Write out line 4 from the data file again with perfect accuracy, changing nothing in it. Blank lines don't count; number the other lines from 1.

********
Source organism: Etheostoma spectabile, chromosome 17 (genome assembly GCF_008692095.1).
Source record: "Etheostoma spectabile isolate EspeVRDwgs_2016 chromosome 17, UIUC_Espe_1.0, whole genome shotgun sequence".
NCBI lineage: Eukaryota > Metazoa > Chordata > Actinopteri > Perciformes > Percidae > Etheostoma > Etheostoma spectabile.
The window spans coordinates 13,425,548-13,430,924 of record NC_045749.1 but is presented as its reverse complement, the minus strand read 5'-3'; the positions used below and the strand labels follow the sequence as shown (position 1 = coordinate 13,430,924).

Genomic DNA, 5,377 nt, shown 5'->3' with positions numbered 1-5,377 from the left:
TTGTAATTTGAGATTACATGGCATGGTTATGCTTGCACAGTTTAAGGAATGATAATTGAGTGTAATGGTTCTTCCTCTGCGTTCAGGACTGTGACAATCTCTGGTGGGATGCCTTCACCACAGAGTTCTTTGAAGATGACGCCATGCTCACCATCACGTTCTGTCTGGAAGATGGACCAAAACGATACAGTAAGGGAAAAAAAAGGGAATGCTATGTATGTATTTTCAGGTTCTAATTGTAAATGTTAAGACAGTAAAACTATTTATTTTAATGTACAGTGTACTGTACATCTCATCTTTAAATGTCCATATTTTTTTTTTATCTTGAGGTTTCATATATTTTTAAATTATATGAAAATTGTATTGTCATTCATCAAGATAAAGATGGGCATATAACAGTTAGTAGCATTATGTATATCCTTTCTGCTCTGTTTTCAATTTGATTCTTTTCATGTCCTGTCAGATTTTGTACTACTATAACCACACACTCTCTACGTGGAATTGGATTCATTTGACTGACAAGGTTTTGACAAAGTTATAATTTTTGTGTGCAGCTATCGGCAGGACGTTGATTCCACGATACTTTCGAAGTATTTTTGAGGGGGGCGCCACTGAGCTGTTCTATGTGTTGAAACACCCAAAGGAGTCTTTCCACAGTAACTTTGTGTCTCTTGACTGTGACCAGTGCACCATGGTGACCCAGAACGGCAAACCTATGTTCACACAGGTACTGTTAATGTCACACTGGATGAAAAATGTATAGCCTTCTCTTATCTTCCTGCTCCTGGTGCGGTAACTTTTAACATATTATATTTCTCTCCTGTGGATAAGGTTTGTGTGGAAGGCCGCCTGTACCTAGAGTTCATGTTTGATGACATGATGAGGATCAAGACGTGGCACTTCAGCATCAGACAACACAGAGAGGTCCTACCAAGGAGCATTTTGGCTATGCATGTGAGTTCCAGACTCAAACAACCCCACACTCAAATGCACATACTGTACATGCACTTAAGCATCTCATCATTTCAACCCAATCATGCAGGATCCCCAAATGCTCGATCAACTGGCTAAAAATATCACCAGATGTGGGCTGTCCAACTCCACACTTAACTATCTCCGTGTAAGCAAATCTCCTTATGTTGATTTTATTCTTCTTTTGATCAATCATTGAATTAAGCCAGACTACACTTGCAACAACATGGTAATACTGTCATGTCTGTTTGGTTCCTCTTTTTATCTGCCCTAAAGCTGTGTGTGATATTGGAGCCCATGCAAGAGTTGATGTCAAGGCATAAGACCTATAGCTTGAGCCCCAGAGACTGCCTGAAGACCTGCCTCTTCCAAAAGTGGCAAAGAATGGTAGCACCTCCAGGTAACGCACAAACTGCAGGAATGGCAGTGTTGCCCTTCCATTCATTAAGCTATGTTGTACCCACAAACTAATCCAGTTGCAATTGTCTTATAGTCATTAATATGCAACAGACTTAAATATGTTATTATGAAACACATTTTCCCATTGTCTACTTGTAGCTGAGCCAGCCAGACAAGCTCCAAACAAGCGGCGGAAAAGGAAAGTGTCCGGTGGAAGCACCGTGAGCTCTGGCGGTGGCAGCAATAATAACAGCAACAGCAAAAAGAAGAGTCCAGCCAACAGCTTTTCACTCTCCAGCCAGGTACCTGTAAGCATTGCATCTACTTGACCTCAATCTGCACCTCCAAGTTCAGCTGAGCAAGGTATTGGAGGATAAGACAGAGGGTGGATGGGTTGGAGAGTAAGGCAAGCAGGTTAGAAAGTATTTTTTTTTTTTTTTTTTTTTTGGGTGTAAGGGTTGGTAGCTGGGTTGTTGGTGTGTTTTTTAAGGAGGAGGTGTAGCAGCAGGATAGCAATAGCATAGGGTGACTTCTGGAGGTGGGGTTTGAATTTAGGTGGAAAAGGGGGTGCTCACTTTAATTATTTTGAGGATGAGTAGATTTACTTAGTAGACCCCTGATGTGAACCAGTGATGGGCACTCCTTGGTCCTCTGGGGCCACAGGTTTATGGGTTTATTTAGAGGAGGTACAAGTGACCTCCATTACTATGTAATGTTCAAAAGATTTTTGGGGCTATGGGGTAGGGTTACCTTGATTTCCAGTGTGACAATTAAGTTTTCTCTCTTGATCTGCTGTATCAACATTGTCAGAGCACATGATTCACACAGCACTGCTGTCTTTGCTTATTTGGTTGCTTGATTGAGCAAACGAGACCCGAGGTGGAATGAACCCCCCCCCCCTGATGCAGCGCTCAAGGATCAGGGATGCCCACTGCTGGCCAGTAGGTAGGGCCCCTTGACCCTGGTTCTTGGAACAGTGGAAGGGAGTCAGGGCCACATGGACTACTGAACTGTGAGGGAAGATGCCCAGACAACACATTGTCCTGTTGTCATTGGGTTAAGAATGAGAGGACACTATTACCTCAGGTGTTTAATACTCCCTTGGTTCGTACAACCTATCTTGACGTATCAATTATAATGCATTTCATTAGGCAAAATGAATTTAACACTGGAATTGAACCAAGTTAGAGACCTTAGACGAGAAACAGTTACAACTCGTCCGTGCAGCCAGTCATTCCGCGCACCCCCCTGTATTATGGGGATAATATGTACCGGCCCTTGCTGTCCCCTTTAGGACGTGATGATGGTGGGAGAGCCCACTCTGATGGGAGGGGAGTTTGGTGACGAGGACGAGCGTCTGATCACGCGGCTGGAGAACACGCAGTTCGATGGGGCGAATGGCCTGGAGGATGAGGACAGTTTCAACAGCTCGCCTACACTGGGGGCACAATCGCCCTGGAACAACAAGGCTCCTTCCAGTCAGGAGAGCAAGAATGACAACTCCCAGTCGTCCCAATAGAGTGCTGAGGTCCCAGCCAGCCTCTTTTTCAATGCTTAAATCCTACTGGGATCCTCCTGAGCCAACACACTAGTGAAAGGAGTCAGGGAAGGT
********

The window spans coordinates 13,425,548-13,430,924 of record NC_045749.1 but is presented as its reverse complement, the minus strand read 5'-3'; the positions used below and the strand labels follow the sequence as shown (position 1 = coordinate 13,430,924).